Another of Fort’s graceful old colonial buildings, the Grand Oriental Hotel 7 [map] , sits at the end of York Street right next to the port. Originally built as an army barracks in 1837, the Grand Oriental was subsequently turned into a hotel in 1875, luring in guests newly arrived by boat at the adjacent port. Next to the hotel in Church Street, behind a police barricade, is the Church of St Peter 8 [map] , originally the reception and banquet hall of the Dutch governor’s residence.
Cargills and the World Trade Centre
Walk eastwards in the shade of dilapidated colonial buildings along Leyden Bastion Road opposite the port’s walls, and cross the small canal linking the harbour with the Beira Lake , passing the Khan Clock Tower 9 [map] , erected in 1923.
Beyond Khan Clock Tower you enter Pettah , Colombo’s helter-skelter bazaar area, usually thronged with dense crowds of shoppers, hawkers and porters jostling amidst the crowded streets. The name comes from the Tamil word pettai (old town). This was once a prime residential area but degenerated into ‘the native quarter’ as the British colonists moved out to build homes in the suburbs. Each of the side roads (called Cross Streets) leading south off Main Street specialises in a different type of goods - electronics, fabrics, spices and so on - with colourful shops stuffed full of every conceivable type of merchandise, ranging from cut-price mobile phones to cheap saris.
At the far end of Main Street is Kayman’s Gate ) [map] , although all that remains of the original gateway is a belfry, dating from the Dutch period. The word ‘Kayman’ comes from the Dutch cayman (crocodile) - crocodiles once gathered there to eat leftovers thrown out from Fort.
At Kayman’s Gate, turn right to Bodhiraja Mawatha to see the Old Town Hall ! [map] . Built in 1873, it is adorned with minaret-like towers and retains the double portico that once gave access to horse-drawn carriages. Adjoining it is the open-sided Colombo Municipal Council Museum @ [map] (Bodhiraja Mawatha; Mon-Sat 7.30am-6pm; free), where the exhibits include early 20th-century steamrollers and the granite slab commemorating the bequeathing of Galle Face promenade to Colombo.
Crowded Pettah streets
Dutch Period Museum
Now dive south down 5th Cross Street then turn west into Prince Street, crowded with shops selling glass and mirrors. The old post office here was restored in 1980 as the Dutch Period Museum £ [map] (Sat-Thur 9am-5pm; charge), filled with colonial furniture and household items.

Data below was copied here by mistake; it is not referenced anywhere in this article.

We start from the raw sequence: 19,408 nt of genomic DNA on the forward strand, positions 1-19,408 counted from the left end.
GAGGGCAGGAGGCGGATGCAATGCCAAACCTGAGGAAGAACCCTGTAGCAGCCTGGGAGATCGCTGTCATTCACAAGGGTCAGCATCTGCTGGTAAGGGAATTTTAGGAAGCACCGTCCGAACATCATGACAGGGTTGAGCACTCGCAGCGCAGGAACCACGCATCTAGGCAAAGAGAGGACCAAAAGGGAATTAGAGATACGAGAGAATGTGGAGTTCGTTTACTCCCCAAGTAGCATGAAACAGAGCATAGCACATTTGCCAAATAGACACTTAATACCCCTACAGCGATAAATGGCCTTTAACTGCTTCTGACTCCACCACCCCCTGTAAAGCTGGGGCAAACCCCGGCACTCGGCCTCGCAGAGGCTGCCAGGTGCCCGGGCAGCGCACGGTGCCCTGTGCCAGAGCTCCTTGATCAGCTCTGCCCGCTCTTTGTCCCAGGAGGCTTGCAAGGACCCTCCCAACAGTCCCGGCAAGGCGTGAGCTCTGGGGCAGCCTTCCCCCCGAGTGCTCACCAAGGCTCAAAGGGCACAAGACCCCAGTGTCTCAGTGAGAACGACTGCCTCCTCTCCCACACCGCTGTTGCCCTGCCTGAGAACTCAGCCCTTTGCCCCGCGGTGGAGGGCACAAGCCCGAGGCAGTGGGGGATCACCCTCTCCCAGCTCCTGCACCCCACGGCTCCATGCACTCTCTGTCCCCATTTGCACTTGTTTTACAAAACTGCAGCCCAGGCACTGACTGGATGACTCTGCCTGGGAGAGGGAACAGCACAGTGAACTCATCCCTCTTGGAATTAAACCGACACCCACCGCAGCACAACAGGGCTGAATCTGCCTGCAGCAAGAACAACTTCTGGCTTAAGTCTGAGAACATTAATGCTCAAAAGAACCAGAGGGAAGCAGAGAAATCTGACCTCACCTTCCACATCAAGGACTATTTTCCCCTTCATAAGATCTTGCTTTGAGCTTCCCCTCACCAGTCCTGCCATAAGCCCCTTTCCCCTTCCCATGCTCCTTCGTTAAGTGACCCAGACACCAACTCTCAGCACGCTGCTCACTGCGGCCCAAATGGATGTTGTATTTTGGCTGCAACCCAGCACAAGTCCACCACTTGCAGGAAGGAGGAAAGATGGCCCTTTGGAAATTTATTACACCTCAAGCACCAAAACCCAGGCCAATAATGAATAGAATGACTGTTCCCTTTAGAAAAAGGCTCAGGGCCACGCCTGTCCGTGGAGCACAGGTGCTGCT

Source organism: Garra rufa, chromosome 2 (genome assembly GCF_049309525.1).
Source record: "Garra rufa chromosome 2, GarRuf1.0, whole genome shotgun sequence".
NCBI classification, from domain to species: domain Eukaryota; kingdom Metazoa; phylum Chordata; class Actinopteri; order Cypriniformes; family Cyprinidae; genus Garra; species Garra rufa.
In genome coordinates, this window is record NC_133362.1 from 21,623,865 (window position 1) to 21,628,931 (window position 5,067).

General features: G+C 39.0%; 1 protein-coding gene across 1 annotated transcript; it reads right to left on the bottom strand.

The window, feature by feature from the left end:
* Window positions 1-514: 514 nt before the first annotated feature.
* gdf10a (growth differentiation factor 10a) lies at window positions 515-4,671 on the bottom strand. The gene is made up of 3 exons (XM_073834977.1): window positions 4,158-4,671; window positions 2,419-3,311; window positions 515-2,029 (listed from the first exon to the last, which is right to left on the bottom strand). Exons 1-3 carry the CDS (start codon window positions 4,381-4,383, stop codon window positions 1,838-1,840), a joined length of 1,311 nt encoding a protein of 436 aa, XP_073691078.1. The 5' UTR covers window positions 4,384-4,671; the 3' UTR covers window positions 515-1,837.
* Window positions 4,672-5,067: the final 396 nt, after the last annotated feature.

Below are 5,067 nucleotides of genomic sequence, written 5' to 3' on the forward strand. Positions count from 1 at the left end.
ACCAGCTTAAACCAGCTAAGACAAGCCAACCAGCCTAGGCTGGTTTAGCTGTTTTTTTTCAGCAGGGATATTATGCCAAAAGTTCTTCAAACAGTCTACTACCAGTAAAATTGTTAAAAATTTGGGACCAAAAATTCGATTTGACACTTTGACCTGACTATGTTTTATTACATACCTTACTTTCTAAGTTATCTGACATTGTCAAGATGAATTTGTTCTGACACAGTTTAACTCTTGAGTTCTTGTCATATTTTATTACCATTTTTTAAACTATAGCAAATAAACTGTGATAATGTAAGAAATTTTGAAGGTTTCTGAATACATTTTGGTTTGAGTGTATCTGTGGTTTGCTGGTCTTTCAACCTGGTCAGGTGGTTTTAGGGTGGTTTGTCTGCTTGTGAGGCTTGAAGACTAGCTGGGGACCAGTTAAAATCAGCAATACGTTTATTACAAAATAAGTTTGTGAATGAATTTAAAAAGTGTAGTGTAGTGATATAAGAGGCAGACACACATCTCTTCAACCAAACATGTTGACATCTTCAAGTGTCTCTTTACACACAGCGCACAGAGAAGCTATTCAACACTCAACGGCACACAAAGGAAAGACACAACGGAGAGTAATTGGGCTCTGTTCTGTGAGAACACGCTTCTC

Leaving the museum, turn south down 1st Cross Street to emerge in the frenzy of Olcott Mawatha in front of Fort railway station , the country’s main rail terminal. The road is named after an American Buddhist missionary Henry Steel Olcott (1832-1907), whose statue stands in front of the station.
Continue west and cross Lotus Road, returning to Fort for lunch. Options include the Hilton hotel’s Spices restaurant, see 2 [map] , for a huge buffet spread, or one of the various eateries in the attractively restored Dutch Hospital. Alternatively, more inexpensive snacks can be had at Barista coffee shop , see 3 [map] , in the World Trade Centre, reached by an escalator from the northern corner of the Hilton’s forecourt. Be prepared for another security check - you are back in the city’s High Security Zone.
Food and drink
1 PANORAMA ROOFTOP RESTAURANT
Colombo City Hotel, Level 3, 33 Canal Row [map] ; tel: 011-534 1962; daily noon-3pm, 6-11.30pm; $$
Bird’s-eye views over the streets of Fort are the main draw at this rooftop restaurant, while food includes good-value buffets and à la carte dishes including curries and grilled seafood and chicken.
Lobby level, Colombo Hilton, 2 Sir Chittampalam A. Gardiner Mawatha [map] ; tel: 011-249 2492; daily 6am-midnight; $$$
Very popular for either a quick lunch, with an extensive range of a la carte Sri Lankan, Indian, Chinese and Western dishes, or a more leisurely dinner, featuring a variety of themed buffets.
Level 3, World Trade Centre (WTC), Echelon Square [map] ; tel: 011-233 2163; Mon-Fri 8am-6pm; $
Branch of the popular citywide chain, serving up some of the city’s best coffee along with assorted snacks. Gets busy with local office workers at lunch.